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What bootlegged video might tell us about cameras at the Supreme Court

If the Supreme Court is the Marble Temple, then yesterday the public received an unprecedented glimpse into its sanctum sanctorum, courtesy of a video attributed to a group calling itself 99Rise. The highlight was a protester, Noah Newkirk, who rose during Wednesday’s oral argument to denounce the Court’s Citizens United ruling. (The case at hand during the session concerned patents.) The justices are hard to see and harder to hear, but they are captured in the bootleg footage and can be viewed by anyone with broadband. Can we draw any inferences as to what this event might mean for the push in some quarters to televise Supreme Court oral argument?

A prominent claim made by opponents of televised proceedings is that cameras will change the behavior of participants. Attorneys might be tempted to play for the TV audience and behave in ways inconsistent with the decorum the justices expect. It’s hard to imagine that the typical case heard by the Court would attract the kind of behavior associated with the attorneys in the O.J. Simpson trial, still Exhibit A for banning cameras. But there are a few cases with the potential to become public spectacles, and these are the ones the justices presumably have in mind.

There’s also concern about how the presence of cameras might affect the justices. The camera makes them visible to outside audiences they might wish to court, but it also leaves them vulnerable to criticism, possibly based on unrepresentative snippets of the proceedings. Indeed, Jeffrey Toobin recently argued that the justices’ desire to keep cameras out reflects their fear of being lampooned by The Daily Show.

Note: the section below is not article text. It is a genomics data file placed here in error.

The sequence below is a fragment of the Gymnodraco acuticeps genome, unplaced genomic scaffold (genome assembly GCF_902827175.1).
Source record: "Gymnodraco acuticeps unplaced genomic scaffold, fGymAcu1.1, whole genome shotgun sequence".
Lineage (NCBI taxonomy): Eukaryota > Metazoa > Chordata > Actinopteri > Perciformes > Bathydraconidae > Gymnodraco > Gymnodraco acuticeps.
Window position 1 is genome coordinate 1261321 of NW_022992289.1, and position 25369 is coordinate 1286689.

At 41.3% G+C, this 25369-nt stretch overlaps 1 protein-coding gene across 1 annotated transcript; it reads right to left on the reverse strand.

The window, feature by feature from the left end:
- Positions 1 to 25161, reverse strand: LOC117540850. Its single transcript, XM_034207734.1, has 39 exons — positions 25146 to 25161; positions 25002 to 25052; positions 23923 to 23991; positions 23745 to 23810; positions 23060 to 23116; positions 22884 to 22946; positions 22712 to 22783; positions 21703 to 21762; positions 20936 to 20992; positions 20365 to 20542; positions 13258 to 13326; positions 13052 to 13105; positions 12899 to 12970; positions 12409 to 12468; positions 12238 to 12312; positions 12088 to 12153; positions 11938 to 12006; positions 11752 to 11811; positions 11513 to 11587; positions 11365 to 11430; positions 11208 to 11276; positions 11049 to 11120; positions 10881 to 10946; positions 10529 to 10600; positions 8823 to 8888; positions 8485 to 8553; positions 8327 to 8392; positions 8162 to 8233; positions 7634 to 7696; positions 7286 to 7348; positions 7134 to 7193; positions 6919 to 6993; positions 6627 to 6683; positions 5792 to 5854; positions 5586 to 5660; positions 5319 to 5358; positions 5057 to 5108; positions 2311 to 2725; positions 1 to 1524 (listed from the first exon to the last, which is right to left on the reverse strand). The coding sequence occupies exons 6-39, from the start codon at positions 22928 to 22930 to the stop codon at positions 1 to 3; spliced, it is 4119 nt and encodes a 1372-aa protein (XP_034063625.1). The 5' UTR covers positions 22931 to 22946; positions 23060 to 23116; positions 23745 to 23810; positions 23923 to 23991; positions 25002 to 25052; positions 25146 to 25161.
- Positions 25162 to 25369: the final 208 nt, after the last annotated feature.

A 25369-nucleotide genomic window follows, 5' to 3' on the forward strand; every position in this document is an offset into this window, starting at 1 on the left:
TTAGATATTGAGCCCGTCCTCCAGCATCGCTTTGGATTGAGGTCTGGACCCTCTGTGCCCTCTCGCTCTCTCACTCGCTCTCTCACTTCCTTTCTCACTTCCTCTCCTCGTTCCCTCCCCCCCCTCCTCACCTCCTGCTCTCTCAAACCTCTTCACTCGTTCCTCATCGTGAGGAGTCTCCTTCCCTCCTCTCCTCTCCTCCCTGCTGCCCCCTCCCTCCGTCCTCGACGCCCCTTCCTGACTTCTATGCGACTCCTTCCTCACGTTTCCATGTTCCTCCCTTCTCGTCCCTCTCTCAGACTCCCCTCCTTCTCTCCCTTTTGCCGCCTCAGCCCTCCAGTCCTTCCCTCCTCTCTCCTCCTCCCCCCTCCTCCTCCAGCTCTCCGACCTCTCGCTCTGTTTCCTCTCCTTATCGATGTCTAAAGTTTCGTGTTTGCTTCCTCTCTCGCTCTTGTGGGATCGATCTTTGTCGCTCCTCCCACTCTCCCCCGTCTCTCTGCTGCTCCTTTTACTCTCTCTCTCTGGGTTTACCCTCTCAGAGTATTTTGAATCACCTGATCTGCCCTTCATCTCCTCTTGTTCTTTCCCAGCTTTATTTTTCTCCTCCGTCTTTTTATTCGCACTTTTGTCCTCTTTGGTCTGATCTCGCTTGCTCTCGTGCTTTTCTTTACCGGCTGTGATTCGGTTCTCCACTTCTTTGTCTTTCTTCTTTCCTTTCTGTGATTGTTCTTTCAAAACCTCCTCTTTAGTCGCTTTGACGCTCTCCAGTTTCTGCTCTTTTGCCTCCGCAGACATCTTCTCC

This video can’t tell us very much about how the justices’ behavior might be affected by cameras in the Court, because the justices were unaware that they were being filmed. But it does offer up a previously unexplored reason why the justices might have cause to exclude cameras: the incentives that cameras could provide for spectators to disrupt the proceedings. It is possible that Newkirk might have chosen to protest irrespective of whether a camera was there to record his utterances and share them with the world. But despite the ubiquity of reporters at Supreme Court oral argument, and no shortage of cases sufficiently controversial to inspire outbursts, similar disruptions have occurred only twice in the past two decades. Video gave Newkirk’s brief speech an immediacy that simply could not have been duplicated by print media. (Or by the Supreme Court’s official transcript, from which the disruption had been scrubbed.) Perhaps the regular presence of video will encourage future disruptions like Newkirk’s. The Supreme Court isn’t about to provide the opportunity to find out, but the experience of jurisdictions that do allow cameras might shed some light.


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